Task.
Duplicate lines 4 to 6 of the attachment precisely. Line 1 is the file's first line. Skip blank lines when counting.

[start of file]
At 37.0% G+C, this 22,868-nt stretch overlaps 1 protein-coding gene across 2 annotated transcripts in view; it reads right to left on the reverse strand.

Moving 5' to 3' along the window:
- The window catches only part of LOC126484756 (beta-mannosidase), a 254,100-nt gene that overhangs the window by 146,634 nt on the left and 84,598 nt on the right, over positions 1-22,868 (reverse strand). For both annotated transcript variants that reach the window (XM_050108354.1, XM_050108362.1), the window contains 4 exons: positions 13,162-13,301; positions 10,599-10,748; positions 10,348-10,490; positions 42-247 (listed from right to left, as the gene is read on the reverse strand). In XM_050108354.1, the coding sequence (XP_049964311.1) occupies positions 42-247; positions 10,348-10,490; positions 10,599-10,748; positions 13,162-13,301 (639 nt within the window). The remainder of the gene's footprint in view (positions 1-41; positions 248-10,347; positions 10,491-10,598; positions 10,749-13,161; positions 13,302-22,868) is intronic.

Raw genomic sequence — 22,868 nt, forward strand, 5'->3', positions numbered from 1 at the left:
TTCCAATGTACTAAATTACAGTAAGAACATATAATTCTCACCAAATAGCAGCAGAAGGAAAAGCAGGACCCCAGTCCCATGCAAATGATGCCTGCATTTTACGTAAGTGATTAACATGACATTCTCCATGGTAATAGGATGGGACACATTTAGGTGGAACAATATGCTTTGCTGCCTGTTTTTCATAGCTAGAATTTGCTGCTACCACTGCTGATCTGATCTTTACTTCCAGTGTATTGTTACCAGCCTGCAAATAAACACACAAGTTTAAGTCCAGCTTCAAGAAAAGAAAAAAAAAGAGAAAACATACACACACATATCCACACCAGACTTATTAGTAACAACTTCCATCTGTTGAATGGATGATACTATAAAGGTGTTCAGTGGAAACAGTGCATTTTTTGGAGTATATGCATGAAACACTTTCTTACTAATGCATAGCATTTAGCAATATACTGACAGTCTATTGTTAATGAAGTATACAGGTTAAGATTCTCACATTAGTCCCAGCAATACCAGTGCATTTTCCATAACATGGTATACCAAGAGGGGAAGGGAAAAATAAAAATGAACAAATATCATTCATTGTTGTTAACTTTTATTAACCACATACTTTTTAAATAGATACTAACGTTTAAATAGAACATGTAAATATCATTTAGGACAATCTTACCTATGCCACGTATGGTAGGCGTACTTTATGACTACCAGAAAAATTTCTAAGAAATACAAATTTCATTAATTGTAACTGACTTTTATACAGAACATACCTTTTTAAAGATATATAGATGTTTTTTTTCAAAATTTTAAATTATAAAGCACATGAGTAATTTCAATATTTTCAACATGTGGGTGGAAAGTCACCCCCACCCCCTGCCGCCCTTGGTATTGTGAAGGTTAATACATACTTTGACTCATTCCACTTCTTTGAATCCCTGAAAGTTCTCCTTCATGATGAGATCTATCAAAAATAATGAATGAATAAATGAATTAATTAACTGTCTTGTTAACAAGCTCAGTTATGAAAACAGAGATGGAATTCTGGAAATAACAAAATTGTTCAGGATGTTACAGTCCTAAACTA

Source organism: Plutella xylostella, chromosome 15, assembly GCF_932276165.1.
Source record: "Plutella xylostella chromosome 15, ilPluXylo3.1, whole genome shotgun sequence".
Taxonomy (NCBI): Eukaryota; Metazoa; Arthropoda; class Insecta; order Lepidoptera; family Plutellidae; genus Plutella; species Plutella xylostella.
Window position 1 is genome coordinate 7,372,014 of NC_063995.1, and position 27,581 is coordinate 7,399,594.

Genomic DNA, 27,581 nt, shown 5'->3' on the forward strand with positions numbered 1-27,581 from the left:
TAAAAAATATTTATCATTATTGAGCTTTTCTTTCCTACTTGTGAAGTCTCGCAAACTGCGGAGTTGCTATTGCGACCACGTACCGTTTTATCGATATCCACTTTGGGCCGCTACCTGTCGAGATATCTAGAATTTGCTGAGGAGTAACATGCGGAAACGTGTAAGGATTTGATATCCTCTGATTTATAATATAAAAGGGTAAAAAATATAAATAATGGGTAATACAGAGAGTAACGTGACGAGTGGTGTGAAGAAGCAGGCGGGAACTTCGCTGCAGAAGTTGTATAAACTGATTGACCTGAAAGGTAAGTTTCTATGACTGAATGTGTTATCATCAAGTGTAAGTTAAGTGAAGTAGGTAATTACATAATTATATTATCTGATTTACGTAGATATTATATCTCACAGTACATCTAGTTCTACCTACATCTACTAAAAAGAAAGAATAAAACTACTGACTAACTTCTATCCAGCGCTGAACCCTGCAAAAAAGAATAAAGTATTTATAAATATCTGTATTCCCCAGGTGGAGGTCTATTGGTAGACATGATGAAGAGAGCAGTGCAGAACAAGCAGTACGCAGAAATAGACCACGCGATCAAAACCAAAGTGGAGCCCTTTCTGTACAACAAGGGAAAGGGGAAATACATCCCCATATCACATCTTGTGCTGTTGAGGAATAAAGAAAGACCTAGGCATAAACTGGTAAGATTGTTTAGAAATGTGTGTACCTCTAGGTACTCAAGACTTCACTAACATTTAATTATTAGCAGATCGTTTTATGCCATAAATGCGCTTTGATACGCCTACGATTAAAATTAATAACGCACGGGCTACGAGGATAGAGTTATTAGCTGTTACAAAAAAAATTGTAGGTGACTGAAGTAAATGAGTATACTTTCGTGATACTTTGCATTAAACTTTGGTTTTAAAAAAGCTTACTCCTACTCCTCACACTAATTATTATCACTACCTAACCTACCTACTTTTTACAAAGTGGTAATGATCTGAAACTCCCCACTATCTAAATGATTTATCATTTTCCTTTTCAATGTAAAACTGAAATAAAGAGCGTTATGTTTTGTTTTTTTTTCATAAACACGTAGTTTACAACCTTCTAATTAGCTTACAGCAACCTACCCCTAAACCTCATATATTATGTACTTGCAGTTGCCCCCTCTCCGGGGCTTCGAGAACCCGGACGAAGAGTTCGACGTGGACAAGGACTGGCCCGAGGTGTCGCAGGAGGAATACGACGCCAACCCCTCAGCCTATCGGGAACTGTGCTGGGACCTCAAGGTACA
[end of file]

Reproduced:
Raw genomic sequence — 22,868 nt, forward strand, 5'->3', positions numbered from 1 at the left:
TTCCAATGTACTAAATTACAGTAAGAACATATAATTCTCACCAAATAGCAGCAGAAGGAAAAGCAGGACCCCAGTCCCATGCAAATGATGCCTGCATTTTACGTAAGTGATTAACATGACATTCTCCATGGTAATAGGATGGGACACATTTAGGTGGAACAATATGCTTTGCTGCCTGTTTTTCATAGCTAGAATTTGCTGCTACCACTGCTGATCTGATCTTTACTTCCAGTGTATTGTTACCAGCCTGCAAATAAACACACAAGTTTAAGTCCAGCTTCAAGAAAAGAAAAAAAAAGAGAAAACATACACACACATATCCACACCAGACTTATTAGTAACAACTTCCATCTGTTGAATGGATGATACTATAAAGGTGTTCAGTGGAAACAGTGCATTTTTTGGAGTATATGCATGAAACACTTTCTTACTAATGCATAGCATTTAGCAATATACTGACAGTCTATTGTTAATGAAGTATACAGGTTAAGATTCTCACATTAGTCCCAGCAATACCAGTGCATTTTCCATAACATGGTATACCAAGAGGGGAAGGGAAAAATAAAAATGAACAAATATCATTCATTGTTGTTAACTTTTATTAACCACATACTTTTTAAATAGATACTAACGTTTAAATAGAACATGTAAATATCATTTAGGACAATCTTACCTATGCCACGTATGGTAGGCGTACTTTATGACTACCAGAAAAATTTCTAAGAAATACAAATTTCATTAATTGTAACTGACTTTTATACAGAACATACCTTTTTAAAGATATATAGATGTTTTTTTTCAAAATTTTAAATTATAAAGCACATGAGTAATTTCAATATTTTCAACATGTGGGTGGAAAGTCACCCCCACCCCCTGCCGCCCTTGGTATTGTGAAGGTTAATACATACTTTGACTCATTCCACTTCTTTGAATCCCTGAAAGTTCTCCTTCATGATGAGATCTATCAAAAATAATGAATGAATAAATGAATTAATTAACTGTCTTGTTAACAAGCTCAGTTATGAAAACAGAGATGGAATTCTGGAAATAACAAAATTGTTCAGGATGTTACAGTCCTAAACTA

Source organism: Plutella xylostella, chromosome 15, assembly GCF_932276165.1.